The New York Times had a fascinating story about gay Muslims in Berlin. Reporter Nicholas Kulish interviewed visitors to a gay nightclub in the Kreuzberg neighborhood and produces a piece showing how young Muslims -- many of them immigrants -- are navigating their sexual identity and religion:
European Muslims, so often portrayed one-dimensionally as rioters, honor killers or terrorists, live diverse lives, most of them trying to get by and to have a good time. That is more difficult if one is both Muslim and gay.
"When you're here, it's as if you're putting on a mask, leaving the everyday outside and just having fun," said a 22-year-old Turkish man who spoke on the condition of anonymity out of fear that he would be ostracized or worse if his family found out about his sexual orientation.
Safety and secrecy come up regularly when talking to guests, who laugh and dance, but also frequently look over their shoulders. To be a gay man or lesbian with an immigrant background invites trouble here in two very different ways.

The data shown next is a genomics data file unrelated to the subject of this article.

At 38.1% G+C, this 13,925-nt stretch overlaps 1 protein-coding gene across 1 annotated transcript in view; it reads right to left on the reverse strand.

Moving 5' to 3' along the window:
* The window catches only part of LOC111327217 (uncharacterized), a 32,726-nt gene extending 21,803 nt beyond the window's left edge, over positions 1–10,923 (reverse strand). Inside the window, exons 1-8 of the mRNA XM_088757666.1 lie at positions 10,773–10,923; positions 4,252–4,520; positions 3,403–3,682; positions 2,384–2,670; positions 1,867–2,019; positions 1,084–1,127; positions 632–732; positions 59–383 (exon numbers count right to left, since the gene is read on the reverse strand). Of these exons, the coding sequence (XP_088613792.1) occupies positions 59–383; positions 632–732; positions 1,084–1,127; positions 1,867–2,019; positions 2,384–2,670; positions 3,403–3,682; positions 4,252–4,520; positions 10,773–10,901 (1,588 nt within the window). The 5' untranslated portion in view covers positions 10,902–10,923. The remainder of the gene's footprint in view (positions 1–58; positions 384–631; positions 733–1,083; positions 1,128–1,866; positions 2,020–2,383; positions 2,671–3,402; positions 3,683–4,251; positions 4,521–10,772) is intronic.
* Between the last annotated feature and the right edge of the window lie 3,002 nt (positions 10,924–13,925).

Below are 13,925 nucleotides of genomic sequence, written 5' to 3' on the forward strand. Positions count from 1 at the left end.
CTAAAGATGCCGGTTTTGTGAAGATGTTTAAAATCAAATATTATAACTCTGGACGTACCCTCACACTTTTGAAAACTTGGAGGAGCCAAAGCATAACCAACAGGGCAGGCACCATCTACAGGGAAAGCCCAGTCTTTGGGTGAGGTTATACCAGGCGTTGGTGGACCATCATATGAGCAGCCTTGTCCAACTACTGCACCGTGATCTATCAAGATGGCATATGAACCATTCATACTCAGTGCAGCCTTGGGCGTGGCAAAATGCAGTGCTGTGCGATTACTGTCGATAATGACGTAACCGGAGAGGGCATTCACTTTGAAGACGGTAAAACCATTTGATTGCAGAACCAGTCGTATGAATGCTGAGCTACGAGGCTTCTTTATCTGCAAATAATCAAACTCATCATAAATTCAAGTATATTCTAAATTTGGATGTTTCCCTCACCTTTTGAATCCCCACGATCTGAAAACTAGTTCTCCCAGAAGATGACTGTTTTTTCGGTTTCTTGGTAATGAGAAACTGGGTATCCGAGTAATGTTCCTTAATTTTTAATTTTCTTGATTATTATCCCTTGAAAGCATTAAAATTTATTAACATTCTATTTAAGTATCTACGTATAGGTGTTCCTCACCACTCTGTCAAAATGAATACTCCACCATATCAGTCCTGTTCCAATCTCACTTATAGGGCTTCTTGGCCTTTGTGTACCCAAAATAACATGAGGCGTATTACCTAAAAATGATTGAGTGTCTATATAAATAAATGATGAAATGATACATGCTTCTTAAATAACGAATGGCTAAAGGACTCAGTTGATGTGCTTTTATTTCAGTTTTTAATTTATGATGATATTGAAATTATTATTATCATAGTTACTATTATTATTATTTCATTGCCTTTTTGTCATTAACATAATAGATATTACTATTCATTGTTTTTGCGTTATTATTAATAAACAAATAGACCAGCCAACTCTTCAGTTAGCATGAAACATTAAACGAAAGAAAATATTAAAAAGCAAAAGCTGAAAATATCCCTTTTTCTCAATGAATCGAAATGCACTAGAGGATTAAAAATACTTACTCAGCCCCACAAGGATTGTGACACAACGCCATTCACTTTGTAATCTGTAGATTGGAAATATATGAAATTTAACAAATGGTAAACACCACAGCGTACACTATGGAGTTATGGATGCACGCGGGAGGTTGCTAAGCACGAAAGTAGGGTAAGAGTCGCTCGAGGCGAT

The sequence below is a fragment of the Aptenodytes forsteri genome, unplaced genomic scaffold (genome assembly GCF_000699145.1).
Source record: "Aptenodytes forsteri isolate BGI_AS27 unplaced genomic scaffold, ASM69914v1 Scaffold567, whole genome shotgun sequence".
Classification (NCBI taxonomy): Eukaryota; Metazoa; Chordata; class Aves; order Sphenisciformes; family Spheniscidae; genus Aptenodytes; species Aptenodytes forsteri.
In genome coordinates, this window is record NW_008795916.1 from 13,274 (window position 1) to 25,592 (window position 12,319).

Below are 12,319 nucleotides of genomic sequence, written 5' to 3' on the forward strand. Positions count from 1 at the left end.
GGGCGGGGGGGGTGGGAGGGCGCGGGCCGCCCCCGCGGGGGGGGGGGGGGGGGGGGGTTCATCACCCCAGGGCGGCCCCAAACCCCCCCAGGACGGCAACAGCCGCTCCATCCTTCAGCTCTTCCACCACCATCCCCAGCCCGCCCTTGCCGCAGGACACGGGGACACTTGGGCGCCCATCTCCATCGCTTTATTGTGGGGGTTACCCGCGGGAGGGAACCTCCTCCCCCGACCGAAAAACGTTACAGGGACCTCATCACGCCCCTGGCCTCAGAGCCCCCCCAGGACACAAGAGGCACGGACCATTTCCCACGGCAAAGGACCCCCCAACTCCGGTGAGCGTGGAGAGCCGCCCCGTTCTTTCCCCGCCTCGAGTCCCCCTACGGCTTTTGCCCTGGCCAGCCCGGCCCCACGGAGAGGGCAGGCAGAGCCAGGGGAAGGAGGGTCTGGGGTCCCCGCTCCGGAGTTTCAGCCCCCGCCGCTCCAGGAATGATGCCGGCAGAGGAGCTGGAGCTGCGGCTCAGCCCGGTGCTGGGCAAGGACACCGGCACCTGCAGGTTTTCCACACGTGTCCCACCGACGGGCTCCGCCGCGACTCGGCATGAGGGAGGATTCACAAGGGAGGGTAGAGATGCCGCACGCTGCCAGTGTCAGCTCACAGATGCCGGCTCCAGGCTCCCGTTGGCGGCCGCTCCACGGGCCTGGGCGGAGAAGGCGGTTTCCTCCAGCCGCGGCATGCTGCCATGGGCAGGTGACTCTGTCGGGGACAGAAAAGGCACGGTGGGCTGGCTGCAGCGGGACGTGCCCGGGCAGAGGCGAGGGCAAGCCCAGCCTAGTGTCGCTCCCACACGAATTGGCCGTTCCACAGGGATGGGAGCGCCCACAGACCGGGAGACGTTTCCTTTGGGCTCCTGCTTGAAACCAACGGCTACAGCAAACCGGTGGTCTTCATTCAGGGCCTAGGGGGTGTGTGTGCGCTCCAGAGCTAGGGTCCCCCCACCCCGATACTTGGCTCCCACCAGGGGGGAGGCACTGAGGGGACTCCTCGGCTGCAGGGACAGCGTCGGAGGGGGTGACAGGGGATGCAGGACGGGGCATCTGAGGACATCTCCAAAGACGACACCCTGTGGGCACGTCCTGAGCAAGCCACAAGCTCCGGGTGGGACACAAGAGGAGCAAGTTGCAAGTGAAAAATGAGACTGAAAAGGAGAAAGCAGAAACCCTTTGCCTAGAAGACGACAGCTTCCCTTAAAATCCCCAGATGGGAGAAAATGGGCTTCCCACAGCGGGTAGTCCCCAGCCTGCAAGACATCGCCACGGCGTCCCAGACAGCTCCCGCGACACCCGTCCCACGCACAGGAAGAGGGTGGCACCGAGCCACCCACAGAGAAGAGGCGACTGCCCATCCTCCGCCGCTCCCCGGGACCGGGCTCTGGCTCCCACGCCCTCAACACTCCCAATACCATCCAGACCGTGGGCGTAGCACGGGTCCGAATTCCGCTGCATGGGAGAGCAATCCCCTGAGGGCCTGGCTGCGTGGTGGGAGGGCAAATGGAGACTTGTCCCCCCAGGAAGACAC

The disc jockey -- a Turkish lesbian -- mixes Arabic, Greek, Balkan and Indian music in a style she calls Eklektik BerlinIstan. The space, while kitschy and international, intentionally does not have any religious symbols, the event organizer said. The neighborhood has very conservative religious values but is also home to artists and anarchists. While Berlin's homosexual subculture has a long history, surveys show that gay men and lesbians from Muslim families face discrimination at home:
Kader Balcik, a 22-year-old Turk from Hamburg, said: "For us, for Muslims, it's extremely difficult. When you're gay, you're immediately cut off from the family."
He had recently moved to Berlin not long after being cut off from his mother because he is bisexual. "A mother who wishes death for her son, what kind of mother is that?" he asked, his eyes momentarily filling with tears.
Hasan, a 21-year-old Arab man, sitting at a table in the club's quieter adjoining cafe, declined to give his last name, saying: "They would kill me. My brothers would kill me." Asked if he meant this figuratively, he responded, "No, I mean they would kill me."
What a fascinating story. It's so nice to see a story that isn't afraid to mention people struggling with their religious identity. What's missing, however, is any sort of discussion with these hidden family members or any explanation of how or why Islam teaches against homosexuality. For a foreign desk story that is aiming to dispel stereotypes about Muslims, more information is needed.